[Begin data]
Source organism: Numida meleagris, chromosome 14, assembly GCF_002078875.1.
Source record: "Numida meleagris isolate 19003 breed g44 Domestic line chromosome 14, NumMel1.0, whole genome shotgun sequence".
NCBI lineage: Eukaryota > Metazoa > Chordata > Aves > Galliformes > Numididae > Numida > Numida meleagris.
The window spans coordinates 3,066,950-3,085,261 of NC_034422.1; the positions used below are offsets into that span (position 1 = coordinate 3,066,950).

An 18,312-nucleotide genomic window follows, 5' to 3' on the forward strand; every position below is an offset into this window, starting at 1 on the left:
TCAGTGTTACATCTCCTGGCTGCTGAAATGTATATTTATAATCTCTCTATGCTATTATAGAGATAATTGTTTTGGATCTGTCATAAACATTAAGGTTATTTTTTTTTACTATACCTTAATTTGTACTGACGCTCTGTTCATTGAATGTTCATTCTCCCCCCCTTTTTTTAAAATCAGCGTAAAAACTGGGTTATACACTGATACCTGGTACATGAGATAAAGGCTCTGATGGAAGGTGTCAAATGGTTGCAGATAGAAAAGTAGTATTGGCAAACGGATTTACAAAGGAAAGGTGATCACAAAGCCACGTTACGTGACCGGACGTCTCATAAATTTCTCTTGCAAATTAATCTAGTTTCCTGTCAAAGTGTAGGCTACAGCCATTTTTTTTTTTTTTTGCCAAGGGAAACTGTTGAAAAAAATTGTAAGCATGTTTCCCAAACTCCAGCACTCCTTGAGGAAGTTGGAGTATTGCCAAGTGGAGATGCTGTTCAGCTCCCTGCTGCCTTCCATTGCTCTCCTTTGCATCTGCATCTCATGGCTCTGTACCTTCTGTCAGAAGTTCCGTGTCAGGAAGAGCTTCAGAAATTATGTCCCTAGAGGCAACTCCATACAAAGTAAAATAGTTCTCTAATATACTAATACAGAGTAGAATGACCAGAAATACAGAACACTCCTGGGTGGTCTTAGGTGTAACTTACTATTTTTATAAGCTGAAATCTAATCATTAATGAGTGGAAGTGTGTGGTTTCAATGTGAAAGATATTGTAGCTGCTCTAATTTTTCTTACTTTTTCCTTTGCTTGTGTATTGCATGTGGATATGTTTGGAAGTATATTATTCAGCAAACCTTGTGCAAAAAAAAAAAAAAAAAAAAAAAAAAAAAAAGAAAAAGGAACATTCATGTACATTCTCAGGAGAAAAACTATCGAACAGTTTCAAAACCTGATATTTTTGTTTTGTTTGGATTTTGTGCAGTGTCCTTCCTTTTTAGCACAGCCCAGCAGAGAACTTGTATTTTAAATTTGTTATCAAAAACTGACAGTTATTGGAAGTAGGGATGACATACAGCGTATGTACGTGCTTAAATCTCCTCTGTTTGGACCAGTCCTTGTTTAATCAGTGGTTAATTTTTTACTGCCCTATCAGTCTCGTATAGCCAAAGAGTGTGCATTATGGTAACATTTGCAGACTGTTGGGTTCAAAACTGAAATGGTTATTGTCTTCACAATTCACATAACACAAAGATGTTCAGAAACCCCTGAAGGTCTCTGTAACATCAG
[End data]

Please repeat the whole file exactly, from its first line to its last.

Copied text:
Source organism: Numida meleagris, chromosome 14, assembly GCF_002078875.1.
Source record: "Numida meleagris isolate 19003 breed g44 Domestic line chromosome 14, NumMel1.0, whole genome shotgun sequence".
NCBI lineage: Eukaryota > Metazoa > Chordata > Aves > Galliformes > Numididae > Numida > Numida meleagris.
The window spans coordinates 3,066,950-3,085,261 of NC_034422.1; the positions used below are offsets into that span (position 1 = coordinate 3,066,950).

An 18,312-nucleotide genomic window follows, 5' to 3' on the forward strand; every position below is an offset into this window, starting at 1 on the left:
TCAGTGTTACATCTCCTGGCTGCTGAAATGTATATTTATAATCTCTCTATGCTATTATAGAGATAATTGTTTTGGATCTGTCATAAACATTAAGGTTATTTTTTTTTACTATACCTTAATTTGTACTGACGCTCTGTTCATTGAATGTTCATTCTCCCCCCCTTTTTTTAAAATCAGCGTAAAAACTGGGTTATACACTGATACCTGGTACATGAGATAAAGGCTCTGATGGAAGGTGTCAAATGGTTGCAGATAGAAAAGTAGTATTGGCAAACGGATTTACAAAGGAAAGGTGATCACAAAGCCACGTTACGTGACCGGACGTCTCATAAATTTCTCTTGCAAATTAATCTAGTTTCCTGTCAAAGTGTAGGCTACAGCCATTTTTTTTTTTTTTTGCCAAGGGAAACTGTTGAAAAAAATTGTAAGCATGTTTCCCAAACTCCAGCACTCCTTGAGGAAGTTGGAGTATTGCCAAGTGGAGATGCTGTTCAGCTCCCTGCTGCCTTCCATTGCTCTCCTTTGCATCTGCATCTCATGGCTCTGTACCTTCTGTCAGAAGTTCCGTGTCAGGAAGAGCTTCAGAAATTATGTCCCTAGAGGCAACTCCATACAAAGTAAAATAGTTCTCTAATATACTAATACAGAGTAGAATGACCAGAAATACAGAACACTCCTGGGTGGTCTTAGGTGTAACTTACTATTTTTATAAGCTGAAATCTAATCATTAATGAGTGGAAGTGTGTGGTTTCAATGTGAAAGATATTGTAGCTGCTCTAATTTTTCTTACTTTTTCCTTTGCTTGTGTATTGCATGTGGATATGTTTGGAAGTATATTATTCAGCAAACCTTGTGCAAAAAAAAAAAAAAAAAAAAAAAAAAAAAAAGAAAAAGGAACATTCATGTACATTCTCAGGAGAAAAACTATCGAACAGTTTCAAAACCTGATATTTTTGTTTTGTTTGGATTTTGTGCAGTGTCCTTCCTTTTTAGCACAGCCCAGCAGAGAACTTGTATTTTAAATTTGTTATCAAAAACTGACAGTTATTGGAAGTAGGGATGACATACAGCGTATGTACGTGCTTAAATCTCCTCTGTTTGGACCAGTCCTTGTTTAATCAGTGGTTAATTTTTTACTGCCCTATCAGTCTCGTATAGCCAAAGAGTGTGCATTATGGTAACATTTGCAGACTGTTGGGTTCAAAACTGAAATGGTTATTGTCTTCACAATTCACATAACACAAAGATGTTCAGAAACCCCTGAAGGTCTCTGTAACATCAG